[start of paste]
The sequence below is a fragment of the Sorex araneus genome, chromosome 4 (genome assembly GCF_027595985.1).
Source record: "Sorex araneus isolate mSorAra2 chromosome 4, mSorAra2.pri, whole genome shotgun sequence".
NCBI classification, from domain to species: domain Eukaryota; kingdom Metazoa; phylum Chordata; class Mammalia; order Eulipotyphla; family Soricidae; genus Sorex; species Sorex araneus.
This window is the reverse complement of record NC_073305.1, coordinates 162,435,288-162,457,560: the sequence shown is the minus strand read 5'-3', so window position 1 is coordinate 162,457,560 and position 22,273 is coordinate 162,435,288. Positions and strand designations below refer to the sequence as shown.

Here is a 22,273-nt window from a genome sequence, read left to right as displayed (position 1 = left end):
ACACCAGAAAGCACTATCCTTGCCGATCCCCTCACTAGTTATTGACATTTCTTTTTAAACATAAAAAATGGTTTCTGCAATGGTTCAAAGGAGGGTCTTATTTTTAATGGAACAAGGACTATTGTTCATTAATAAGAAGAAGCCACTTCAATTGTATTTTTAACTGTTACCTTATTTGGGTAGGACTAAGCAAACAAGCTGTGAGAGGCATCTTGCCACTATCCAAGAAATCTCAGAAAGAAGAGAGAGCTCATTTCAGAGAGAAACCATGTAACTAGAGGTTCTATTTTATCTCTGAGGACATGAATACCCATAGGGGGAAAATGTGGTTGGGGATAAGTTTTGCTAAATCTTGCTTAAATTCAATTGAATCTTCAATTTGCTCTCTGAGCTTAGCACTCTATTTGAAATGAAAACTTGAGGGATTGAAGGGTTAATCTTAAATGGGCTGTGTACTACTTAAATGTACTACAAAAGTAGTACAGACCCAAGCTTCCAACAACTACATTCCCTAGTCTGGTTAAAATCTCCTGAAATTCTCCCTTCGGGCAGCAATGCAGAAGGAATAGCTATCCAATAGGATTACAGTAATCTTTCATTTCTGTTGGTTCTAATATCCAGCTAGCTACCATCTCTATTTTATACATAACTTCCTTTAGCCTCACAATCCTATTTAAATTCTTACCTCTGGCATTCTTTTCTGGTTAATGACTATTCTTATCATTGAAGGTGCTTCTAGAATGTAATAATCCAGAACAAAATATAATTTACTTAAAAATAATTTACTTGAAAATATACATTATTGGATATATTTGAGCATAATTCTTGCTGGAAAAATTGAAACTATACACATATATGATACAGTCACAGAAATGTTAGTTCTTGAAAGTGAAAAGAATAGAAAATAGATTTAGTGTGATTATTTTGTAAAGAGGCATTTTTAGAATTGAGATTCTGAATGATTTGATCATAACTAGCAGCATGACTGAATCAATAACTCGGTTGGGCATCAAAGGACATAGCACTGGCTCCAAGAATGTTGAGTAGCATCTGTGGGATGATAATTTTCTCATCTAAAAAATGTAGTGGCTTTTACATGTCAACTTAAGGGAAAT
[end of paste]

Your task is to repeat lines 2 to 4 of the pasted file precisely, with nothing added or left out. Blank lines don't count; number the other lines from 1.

Source record: "Sorex araneus isolate mSorAra2 chromosome 4, mSorAra2.pri, whole genome shotgun sequence".
NCBI classification, from domain to species: domain Eukaryota; kingdom Metazoa; phylum Chordata; class Mammalia; order Eulipotyphla; family Soricidae; genus Sorex; species Sorex araneus.
This window is the reverse complement of record NC_073305.1, coordinates 162,435,288-162,457,560: the sequence shown is the minus strand read 5'-3', so window position 1 is coordinate 162,457,560 and position 22,273 is coordinate 162,435,288. Positions and strand designations below refer to the sequence as shown.